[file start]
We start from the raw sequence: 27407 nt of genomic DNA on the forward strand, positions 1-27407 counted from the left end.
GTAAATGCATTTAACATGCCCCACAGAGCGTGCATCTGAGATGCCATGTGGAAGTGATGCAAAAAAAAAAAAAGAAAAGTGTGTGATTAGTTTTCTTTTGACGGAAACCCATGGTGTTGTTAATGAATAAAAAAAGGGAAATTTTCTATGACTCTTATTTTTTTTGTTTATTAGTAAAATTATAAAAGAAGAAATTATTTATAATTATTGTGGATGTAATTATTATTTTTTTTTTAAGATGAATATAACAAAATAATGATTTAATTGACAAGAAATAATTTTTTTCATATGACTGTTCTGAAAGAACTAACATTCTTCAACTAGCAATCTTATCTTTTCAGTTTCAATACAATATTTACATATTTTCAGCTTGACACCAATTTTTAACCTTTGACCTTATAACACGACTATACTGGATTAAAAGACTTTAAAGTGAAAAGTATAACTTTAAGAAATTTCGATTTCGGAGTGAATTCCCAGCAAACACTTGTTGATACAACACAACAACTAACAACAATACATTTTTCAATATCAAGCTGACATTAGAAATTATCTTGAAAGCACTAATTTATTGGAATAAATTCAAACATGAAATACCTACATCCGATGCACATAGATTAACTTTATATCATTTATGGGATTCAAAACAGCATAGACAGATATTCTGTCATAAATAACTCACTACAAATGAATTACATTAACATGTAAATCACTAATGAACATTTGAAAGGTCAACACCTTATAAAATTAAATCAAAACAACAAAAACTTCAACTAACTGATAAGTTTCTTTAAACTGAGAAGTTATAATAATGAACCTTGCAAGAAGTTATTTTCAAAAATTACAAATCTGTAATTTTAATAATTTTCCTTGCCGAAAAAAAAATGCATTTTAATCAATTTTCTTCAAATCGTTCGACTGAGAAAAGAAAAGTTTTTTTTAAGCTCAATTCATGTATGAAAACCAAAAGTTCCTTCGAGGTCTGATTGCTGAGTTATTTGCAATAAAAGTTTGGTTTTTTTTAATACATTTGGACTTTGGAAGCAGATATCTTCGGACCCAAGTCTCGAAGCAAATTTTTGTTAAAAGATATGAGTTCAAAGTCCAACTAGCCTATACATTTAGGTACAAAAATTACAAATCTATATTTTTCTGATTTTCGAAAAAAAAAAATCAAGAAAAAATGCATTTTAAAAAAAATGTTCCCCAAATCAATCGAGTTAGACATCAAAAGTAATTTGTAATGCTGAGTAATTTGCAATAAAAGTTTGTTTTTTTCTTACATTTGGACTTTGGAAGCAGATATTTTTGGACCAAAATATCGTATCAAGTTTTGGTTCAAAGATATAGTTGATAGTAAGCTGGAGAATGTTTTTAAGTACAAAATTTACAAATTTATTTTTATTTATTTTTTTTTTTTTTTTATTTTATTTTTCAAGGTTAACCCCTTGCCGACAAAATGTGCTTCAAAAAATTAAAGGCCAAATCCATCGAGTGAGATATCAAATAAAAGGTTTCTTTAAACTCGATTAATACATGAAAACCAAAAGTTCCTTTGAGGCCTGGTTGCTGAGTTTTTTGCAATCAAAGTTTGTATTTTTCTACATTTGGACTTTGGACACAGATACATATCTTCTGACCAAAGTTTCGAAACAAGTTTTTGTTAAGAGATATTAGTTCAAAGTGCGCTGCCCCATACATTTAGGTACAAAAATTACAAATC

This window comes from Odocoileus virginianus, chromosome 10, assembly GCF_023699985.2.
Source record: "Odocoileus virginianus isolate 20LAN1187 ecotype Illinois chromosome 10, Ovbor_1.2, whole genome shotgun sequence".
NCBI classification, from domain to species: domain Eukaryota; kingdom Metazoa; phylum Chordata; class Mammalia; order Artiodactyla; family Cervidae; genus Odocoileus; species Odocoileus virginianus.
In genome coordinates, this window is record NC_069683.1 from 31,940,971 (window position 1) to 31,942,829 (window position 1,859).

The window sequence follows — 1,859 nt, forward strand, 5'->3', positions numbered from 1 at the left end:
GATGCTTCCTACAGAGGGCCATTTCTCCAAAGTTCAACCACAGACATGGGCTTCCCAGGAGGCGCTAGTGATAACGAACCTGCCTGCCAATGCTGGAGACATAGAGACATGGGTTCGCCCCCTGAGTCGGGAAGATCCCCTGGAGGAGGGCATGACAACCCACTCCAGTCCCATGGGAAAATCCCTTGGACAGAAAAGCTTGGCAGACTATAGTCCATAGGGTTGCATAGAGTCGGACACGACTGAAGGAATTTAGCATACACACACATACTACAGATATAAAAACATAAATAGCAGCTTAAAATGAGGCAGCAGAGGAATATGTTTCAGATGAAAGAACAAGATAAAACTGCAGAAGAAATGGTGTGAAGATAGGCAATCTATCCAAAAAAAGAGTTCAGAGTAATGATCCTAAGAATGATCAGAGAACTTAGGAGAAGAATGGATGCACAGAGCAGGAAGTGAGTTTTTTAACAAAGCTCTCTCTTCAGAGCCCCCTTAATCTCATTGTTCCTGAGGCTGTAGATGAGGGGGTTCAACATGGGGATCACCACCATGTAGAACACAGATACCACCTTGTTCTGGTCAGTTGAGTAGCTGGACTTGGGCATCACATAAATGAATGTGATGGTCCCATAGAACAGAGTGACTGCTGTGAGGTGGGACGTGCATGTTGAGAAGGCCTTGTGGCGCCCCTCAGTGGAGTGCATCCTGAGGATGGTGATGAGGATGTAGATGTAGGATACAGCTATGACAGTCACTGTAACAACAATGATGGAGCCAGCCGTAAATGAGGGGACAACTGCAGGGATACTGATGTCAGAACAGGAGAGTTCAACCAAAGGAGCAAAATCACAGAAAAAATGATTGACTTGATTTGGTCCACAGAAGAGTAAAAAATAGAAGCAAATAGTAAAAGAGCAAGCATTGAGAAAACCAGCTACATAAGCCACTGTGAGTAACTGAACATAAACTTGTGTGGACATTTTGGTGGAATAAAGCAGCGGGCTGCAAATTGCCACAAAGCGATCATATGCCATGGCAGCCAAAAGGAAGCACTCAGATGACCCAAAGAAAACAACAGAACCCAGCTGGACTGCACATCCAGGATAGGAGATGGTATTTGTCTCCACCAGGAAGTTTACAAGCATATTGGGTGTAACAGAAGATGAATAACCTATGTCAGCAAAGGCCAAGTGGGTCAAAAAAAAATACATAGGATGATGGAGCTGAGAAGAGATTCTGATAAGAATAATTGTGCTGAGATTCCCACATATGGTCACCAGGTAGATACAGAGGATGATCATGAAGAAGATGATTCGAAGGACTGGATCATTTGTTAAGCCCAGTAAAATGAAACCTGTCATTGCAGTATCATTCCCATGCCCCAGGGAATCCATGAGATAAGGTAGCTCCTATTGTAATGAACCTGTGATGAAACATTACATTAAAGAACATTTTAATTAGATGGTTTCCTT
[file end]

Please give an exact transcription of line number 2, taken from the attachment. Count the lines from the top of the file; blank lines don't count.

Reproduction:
GTAAATGCATTTAACATGCCCCACAGAGCGTGCATCTGAGATGCCATGTGGAAGTGATGCAAAAAAAAAAAAAGAAAAGTGTGTGATTAGTTTTCTTTTGACGGAAACCCATGGTGTTGTTAATGAATAAAAAAAGGGAAATTTTCTATGACTCTTATTTTTTTTGTTTATTAGTAAAATTATAAAAGAAGAAATTATTTATAATTATTGTGGATGTAATTATTATTTTTTTTTTAAGATGAATATAACAAAATAATGATTTAATTGACAAGAAATAATTTTTTTCATATGACTGTTCTGAAAGAACTAACATTCTTCAACTAGCAATCTTATCTTTTCAGTTTCAATACAATATTTACATATTTTCAGCTTGACACCAATTTTTAACCTTTGACCTTATAACACGACTATACTGGATTAAAAGACTTTAAAGTGAAAAGTATAACTTTAAGAAATTTCGATTTCGGAGTGAATTCCCAGCAAACACTTGTTGATACAACACAACAACTAACAACAATACATTTTTCAATATCAAGCTGACATTAGAAATTATCTTGAAAGCACTAATTTATTGGAATAAATTCAAACATGAAATACCTACATCCGATGCACATAGATTAACTTTATATCATTTATGGGATTCAAAACAGCATAGACAGATATTCTGTCATAAATAACTCACTACAAATGAATTACATTAACATGTAAATCACTAATGAACATTTGAAAGGTCAACACCTTATAAAATTAAATCAAAACAACAAAAACTTCAACTAACTGATAAGTTTCTTTAAACTGAGAAGTTATAATAATGAACCTTGCAAGAAGTTATTTTCAAAAATTACAAATCTGTAATTTTAATAATTTTCCTTGCCGAAAAAAAAATGCATTTTAATCAATTTTCTTCAAATCGTTCGACTGAGAAAAGAAAAGTTTTTTTTAAGCTCAATTCATGTATGAAAACCAAAAGTTCCTTCGAGGTCTGATTGCTGAGTTATTTGCAATAAAAGTTTGGTTTTTTTTAATACATTTGGACTTTGGAAGCAGATATCTTCGGACCCAAGTCTCGAAGCAAATTTTTGTTAAAAGATATGAGTTCAAAGTCCAACTAGCCTATACATTTAGGTACAAAAATTACAAATCTATATTTTTCTGATTTTCGAAAAAAAAAAATCAAGAAAAAATGCATTTTAAAAAAAATGTTCCCCAAATCAATCGAGTTAGACATCAAAAGTAATTTGTAATGCTGAGTAATTTGCAATAAAAGTTTGTTTTTTTCTTACATTTGGACTTTGGAAGCAGATATTTTTGGACCAAAATATCGTATCAAGTTTTGGTTCAAAGATATAGTTGATAGTAAGCTGGAGAATGTTTTTAAGTACAAAATTTACAAATTTATTTTTATTTATTTTTTTTTTTTTTTTATTTTATTTTTCAAGGTTAACCCCTTGCCGACAAAATGTGCTTCAAAAAATTAAAGGCCAAATCCATCGAGTGAGATATCAAATAAAAGGTTTCTTTAAACTCGATTAATACATGAAAACCAAAAGTTCCTTTGAGGCCTGGTTGCTGAGTTTTTTGCAATCAAAGTTTGTATTTTTCTACATTTGGACTTTGGACACAGATACATATCTTCTGACCAAAGTTTCGAAACAAGTTTTTGTTAAGAGATATTAGTTCAAAGTGCGCTGCCCCATACATTTAGGTACAAAAATTACAAATC